The debate about the future of photo-books is not exactly new, but it's not dying down either. I'm not sure where this particular strand of the debate started, but in recent days Jörg posted a few provocative thoughts over at Conscientious, which are feeding into a "crowd-sourced" blog post that has been set up by Andy from Flak Photo and Miki from liveBooks. So here are my two cents...
Firstly, there is the question of technology. This debate should be placed into the larger context of the debate on the future of books, period. This has been stirring up the publishing world for some time now and there are enough questions in that sphere to fill a book (pun intended), let alone this post, so I won't delve too deeply here (for some interesting insights check out this Monocle podcast that was done following this year's Frankfurt book fair). From what I have gathered, the general sense is that the e-book revolution is primarily going to affect non-illustrated books. Firstly there is the question of size: looking at a photobook, or most illustrated books for that matter, requires a certain scale. I can't imagine many people stuffing a photo-book sized Kindle in their pocket before they walk out the door. In addition there is a stronger affective and emotional relationship with illustrated books than with paperbacks: people relate to the book as object and not just simply to its content.
Another interesting indicator of the resilience of the book form is the amount of websites that try to replicate a printed publication format online. One example, Purpose, a pretty good online photo-mag based in France, is made to resemble a print magazine as much as possible, down to an optional fold in the center of the the online mag to give it more of a print feel. I think that once the possibilities of the web are explored further on their own terms and less in terms of what we are used to in print, there will be a greater recognition of how web and print do different things well and therefore of how complementary they can be.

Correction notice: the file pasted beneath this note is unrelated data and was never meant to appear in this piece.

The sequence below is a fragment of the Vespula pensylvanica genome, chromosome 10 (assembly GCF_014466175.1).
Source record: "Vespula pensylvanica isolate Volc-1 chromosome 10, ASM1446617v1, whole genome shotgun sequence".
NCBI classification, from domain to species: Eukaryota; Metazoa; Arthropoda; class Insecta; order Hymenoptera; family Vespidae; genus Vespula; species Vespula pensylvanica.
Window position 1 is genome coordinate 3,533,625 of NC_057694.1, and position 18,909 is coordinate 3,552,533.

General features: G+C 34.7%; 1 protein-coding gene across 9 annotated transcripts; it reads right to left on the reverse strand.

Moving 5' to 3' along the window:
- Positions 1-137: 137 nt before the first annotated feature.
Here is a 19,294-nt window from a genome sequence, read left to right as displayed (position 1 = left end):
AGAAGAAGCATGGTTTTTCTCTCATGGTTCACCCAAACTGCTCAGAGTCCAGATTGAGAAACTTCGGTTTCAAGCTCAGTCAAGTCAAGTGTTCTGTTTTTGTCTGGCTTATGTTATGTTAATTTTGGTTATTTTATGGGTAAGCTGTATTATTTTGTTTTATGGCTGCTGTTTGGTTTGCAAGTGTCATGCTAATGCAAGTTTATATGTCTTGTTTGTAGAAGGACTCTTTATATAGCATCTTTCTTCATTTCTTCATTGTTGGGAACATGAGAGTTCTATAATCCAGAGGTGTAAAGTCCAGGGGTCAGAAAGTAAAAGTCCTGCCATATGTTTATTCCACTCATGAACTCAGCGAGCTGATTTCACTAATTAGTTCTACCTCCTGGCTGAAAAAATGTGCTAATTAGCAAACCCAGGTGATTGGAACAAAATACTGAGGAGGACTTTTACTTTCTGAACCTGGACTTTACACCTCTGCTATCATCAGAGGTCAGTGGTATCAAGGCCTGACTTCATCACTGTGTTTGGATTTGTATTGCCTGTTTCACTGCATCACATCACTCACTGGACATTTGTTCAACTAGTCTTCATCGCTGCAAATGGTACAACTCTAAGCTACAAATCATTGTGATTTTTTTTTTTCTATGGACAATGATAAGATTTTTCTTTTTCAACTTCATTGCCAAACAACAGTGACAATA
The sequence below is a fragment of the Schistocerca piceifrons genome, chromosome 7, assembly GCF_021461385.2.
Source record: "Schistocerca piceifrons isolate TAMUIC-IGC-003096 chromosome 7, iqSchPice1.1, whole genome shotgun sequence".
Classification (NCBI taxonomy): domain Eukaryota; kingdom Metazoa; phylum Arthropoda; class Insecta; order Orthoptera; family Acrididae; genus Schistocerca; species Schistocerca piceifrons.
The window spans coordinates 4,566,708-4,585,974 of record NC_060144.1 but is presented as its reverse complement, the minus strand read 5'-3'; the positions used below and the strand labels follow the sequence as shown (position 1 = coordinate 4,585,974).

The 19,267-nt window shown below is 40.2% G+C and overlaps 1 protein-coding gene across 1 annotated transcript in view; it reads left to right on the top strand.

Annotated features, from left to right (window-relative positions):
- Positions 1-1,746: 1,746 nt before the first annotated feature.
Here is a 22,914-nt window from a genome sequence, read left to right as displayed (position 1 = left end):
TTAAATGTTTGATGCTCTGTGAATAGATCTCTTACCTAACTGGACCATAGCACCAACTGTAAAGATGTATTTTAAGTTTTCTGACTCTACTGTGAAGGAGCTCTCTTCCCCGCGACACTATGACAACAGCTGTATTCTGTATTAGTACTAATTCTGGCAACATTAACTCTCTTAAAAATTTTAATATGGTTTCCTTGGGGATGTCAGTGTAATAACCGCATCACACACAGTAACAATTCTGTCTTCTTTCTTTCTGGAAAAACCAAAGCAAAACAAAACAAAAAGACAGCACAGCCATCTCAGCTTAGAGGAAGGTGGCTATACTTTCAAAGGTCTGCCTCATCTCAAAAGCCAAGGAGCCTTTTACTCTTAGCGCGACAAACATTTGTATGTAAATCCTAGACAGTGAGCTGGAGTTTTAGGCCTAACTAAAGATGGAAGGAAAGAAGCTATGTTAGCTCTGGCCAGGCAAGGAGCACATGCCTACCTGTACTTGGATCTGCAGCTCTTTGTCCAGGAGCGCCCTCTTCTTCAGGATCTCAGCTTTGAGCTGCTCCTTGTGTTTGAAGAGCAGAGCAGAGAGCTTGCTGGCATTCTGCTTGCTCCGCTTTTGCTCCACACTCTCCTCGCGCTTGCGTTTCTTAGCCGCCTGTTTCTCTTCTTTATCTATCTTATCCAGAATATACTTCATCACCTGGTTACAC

The second aspect of this technological issue is the advent of relatively low-cost digital printing combined with the emergence of web 2.0 and print-on-demand sites such as Blurb that make it possible for pretty much anyone to print their own photobook (just as digital cameras made it possible for pretty much anyone to call themselves a photographer). In an already very niche market where print runs tend to sit between 1,000 to 2,000 copies for most photo-books, does it make sense to have specialised photobook publishers like Aperture, Hatje Cantz or Nazraeli or should people just do-it-themselves and then distribute thanks to the joys of the internet?
Although RJ Shaughnessy's Your Golden Opportunity Is Comeing Very Soon was a great example of DIYism, I think that photo-book publishers are essential and will not be going anywhere. Firstly, a quick survey of the posts about Blurb and co demonstrates that they have some way to go to convince professionals in terms of quality. There is nowhere near enough control afforded to you through these sites to be able to get the same result as you do with a printing house where much more fine-tuning is possible. They provide a great affordable and decent quality alternative to lugging a portfolio around with you or to test a book project concept, but for most fine art photographers, this isn't enough. Perhaps their most important function is to provide amateur photographers or pro-sumers (whatever the hell they are) with a terrific, inexpensive way of experiencing other aspects of photographic practice, such as sequencing, editing, graphic design and production, which is welcome in an age where millions of images are being produced every second.